Lifebox replies to SavageBMJ 2012; 344 doi: https://doi.org/10.1136/bmj.e219 (Published 17 January 2012) Cite this as: BMJ 2012;344:e219
- Iain H Wilson, consultant anaesthetist1
The Lifebox pulse oximeter was selected after a tendering exercise that entailed considering many models from different manufacturers against the World Health Organization’s specifications for use in operating theatres.1 2
The Lifebox oximeter must be robust (able to withstand being dropped from 1 m on to concrete) and powered by mains electricity and rechargeable batteries, as well as having accurate performance, configurable alarms, a pulse tone that falls with decreasing saturation, a clear display, and a waveform. The replaceable probe (adult or paediatric) and battery must be low cost.
An oximeter of this quality is usually considerably more expensive than the Lifebox oximeter, as are the replacement probes (Lifebox probe $25 (£16; €19)). Lifebox buys the oximeters direct from the manufacturer so there are no further profits down the line. In a few cases import duties have been charged.
The Lifebox oximeter is of a much higher quality than the cheaper fingertip all in one models often found online, and it was selected because of its performance and quality. Many of the fingertip and other cheaper models depend on replaceable batteries, which would be expensive and unavailable in many hospitals. In addition, many of these models are small, difficult to read, and delicate and would be difficult to use effectively in operating theatres.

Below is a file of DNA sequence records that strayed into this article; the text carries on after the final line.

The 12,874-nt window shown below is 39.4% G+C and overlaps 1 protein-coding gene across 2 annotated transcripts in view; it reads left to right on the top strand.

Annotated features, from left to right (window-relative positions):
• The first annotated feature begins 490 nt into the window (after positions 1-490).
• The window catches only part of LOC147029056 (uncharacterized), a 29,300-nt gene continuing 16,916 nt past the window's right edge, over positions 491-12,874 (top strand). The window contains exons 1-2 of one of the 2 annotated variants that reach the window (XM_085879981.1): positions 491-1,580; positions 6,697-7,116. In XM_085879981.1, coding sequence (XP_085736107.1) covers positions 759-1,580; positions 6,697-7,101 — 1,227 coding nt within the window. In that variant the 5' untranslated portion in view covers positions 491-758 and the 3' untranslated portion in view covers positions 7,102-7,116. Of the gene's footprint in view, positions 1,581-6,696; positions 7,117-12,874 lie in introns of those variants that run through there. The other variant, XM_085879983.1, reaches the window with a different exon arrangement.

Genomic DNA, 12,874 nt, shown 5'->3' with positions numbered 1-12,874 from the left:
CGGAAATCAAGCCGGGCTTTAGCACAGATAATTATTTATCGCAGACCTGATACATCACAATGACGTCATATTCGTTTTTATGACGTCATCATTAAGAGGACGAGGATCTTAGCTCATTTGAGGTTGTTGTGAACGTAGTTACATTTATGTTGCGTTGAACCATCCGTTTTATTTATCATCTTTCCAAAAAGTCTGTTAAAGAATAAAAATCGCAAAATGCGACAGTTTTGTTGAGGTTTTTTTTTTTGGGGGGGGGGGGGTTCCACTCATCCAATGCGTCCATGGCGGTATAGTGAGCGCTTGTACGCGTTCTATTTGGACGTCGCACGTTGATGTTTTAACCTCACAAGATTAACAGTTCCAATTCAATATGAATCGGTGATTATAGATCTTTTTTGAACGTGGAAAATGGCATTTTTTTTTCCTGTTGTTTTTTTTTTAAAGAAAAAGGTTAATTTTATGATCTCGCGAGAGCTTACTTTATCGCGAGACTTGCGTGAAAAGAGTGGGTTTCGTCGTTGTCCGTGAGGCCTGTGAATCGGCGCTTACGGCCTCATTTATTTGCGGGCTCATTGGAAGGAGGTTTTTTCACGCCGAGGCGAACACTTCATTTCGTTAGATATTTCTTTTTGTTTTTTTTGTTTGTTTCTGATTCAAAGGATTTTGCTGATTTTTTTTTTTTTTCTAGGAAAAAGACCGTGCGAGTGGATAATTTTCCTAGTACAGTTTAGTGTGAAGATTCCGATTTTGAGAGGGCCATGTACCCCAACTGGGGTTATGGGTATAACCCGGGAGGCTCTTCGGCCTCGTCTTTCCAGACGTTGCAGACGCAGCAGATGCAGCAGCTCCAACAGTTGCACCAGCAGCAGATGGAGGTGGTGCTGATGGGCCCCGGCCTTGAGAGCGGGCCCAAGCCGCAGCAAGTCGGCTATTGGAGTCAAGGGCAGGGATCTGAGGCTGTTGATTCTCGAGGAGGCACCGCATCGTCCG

Each Lifebox oximeter package includes education materials on pulse oximetry and the WHO’s surgical safety checklist; these are suitable for classroom learning and self teaching and available in six languages.
Cite this as: BMJ 2012;344:e219
Competing interests: IHW is Lifebox trustee and president of the Association of Anaesthetists of Great Britain and Ireland.